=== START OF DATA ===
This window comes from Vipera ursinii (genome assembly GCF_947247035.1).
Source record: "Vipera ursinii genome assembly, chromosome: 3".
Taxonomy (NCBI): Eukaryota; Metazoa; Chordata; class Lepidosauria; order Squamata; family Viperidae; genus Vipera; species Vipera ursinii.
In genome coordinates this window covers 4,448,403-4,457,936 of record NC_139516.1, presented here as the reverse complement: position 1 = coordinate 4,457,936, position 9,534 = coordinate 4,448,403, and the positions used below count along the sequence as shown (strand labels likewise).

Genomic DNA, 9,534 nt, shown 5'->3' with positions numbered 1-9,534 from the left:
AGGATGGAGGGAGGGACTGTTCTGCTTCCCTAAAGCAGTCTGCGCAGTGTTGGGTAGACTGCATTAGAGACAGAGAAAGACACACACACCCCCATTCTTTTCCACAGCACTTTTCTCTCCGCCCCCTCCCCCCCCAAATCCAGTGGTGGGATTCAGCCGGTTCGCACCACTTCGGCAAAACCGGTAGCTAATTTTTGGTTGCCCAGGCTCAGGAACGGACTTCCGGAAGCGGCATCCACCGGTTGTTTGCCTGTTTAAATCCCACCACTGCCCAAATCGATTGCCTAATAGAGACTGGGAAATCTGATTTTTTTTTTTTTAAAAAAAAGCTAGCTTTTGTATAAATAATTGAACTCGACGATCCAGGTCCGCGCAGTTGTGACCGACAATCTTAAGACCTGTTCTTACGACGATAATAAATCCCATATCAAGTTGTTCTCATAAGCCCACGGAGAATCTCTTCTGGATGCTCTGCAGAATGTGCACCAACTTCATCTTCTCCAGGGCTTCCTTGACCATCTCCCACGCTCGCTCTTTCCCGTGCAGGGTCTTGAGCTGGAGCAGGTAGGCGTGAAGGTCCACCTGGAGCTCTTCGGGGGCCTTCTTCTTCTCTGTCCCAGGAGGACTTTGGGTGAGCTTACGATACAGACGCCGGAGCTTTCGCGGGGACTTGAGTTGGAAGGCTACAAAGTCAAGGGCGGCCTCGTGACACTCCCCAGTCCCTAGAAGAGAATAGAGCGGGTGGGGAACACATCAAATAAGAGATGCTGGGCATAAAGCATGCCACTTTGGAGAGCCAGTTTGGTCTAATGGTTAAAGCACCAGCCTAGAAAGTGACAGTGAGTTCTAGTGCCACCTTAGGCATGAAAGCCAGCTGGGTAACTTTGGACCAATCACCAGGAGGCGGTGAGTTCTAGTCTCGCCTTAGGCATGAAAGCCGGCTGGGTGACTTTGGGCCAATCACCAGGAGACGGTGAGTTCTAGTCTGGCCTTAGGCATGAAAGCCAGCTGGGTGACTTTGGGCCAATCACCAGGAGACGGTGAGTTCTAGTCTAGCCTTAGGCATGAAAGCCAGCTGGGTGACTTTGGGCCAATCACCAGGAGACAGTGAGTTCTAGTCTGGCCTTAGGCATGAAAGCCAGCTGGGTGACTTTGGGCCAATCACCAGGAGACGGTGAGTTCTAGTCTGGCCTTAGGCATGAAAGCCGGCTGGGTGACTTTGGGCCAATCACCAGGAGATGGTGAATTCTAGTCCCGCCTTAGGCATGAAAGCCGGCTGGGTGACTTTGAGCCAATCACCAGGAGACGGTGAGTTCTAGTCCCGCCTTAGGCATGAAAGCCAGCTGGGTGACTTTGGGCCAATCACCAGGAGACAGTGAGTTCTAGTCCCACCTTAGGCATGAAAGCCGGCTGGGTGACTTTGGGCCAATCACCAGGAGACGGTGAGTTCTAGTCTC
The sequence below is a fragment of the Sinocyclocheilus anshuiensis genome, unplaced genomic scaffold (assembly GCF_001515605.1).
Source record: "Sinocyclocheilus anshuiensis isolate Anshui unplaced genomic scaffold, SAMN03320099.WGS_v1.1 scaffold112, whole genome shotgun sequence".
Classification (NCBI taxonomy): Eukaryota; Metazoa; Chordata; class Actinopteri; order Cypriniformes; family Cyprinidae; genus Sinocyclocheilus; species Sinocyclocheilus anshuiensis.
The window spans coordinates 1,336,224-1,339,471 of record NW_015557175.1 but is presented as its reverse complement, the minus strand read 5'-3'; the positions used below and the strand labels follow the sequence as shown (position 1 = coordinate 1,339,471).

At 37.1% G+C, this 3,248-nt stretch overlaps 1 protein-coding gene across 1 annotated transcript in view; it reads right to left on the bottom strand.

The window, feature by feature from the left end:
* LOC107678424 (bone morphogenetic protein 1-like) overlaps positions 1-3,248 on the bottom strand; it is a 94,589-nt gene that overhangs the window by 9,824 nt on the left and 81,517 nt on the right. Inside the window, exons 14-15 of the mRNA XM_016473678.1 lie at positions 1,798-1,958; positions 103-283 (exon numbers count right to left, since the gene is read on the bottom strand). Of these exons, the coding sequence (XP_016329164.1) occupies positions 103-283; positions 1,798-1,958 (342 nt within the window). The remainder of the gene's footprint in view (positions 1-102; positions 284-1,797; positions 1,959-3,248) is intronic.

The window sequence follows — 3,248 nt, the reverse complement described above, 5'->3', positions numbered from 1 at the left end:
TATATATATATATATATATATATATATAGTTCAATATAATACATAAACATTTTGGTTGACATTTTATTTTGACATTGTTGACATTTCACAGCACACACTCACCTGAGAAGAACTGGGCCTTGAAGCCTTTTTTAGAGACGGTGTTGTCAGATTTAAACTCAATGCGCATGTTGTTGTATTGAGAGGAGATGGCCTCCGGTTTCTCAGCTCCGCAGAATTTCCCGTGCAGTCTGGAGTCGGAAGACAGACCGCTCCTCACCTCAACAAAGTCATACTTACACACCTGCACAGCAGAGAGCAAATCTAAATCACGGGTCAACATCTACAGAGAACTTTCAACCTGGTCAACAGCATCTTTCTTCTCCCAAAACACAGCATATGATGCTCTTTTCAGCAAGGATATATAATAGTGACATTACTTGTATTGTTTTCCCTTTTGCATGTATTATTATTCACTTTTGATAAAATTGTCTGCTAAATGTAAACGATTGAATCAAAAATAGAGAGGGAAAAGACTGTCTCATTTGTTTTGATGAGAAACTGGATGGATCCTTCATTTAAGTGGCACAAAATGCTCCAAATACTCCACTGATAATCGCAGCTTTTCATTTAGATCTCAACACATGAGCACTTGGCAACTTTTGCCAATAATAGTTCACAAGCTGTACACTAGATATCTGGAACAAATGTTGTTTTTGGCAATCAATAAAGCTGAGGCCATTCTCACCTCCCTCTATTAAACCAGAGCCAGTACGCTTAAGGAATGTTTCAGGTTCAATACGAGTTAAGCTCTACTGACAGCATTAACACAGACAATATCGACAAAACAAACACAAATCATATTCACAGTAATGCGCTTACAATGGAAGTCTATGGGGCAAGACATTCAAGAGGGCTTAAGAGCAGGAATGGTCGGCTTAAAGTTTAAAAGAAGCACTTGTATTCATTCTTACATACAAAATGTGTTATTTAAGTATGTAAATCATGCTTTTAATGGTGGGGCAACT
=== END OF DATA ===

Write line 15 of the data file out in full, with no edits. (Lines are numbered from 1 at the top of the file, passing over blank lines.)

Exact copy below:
TATATATATATATATATATATATATATAGTTCAATATAATACATAAACATTTTGGTTGACATTTTATTTTGACATTGTTGACATTTCACAGCACACACTCACCTGAGAAGAACTGGGCCTTGAAGCCTTTTTTAGAGACGGTGTTGTCAGATTTAAACTCAATGCGCATGTTGTTGTATTGAGAGGAGATGGCCTCCGGTTTCTCAGCTCCGCAGAATTTCCCGTGCAGTCTGGAGTCGGAAGACAGACCGCTCCTCACCTCAACAAAGTCATACTTACACACCTGCACAGCAGAGAGCAAATCTAAATCACGGGTCAACATCTACAGAGAACTTTCAACCTGGTCAACAGCATCTTTCTTCTCCCAAAACACAGCATATGATGCTCTTTTCAGCAAGGATATATAATAGTGACATTACTTGTATTGTTTTCCCTTTTGCATGTATTATTATTCACTTTTGATAAAATTGTCTGCTAAATGTAAACGATTGAATCAAAAATAGAGAGGGAAAAGACTGTCTCATTTGTTTTGATGAGAAACTGGATGGATCCTTCATTTAAGTGGCACAAAATGCTCCAAATACTCCACTGATAATCGCAGCTTTTCATTTAGATCTCAACACATGAGCACTTGGCAACTTTTGCCAATAATAGTTCACAAGCTGTACACTAGATATCTGGAACAAATGTTGTTTTTGGCAATCAATAAAGCTGAGGCCATTCTCACCTCCCTCTATTAAACCAGAGCCAGTACGCTTAAGGAATGTTTCAGGTTCAATACGAGTTAAGCTCTACTGACAGCATTAACACAGACAATATCGACAAAACAAACACAAATCATATTCACAGTAATGCGCTTACAATGGAAGTCTATGGGGCAAGACATTCAAGAGGGCTTAAGAGCAGGAATGGTCGGCTTAAAGTTTAAAAGAAGCACTTGTATTCATTCTTACATACAAAATGTGTTATTTAAGTATGTAAATCATGCTTTTAATGGTGGGGCAACT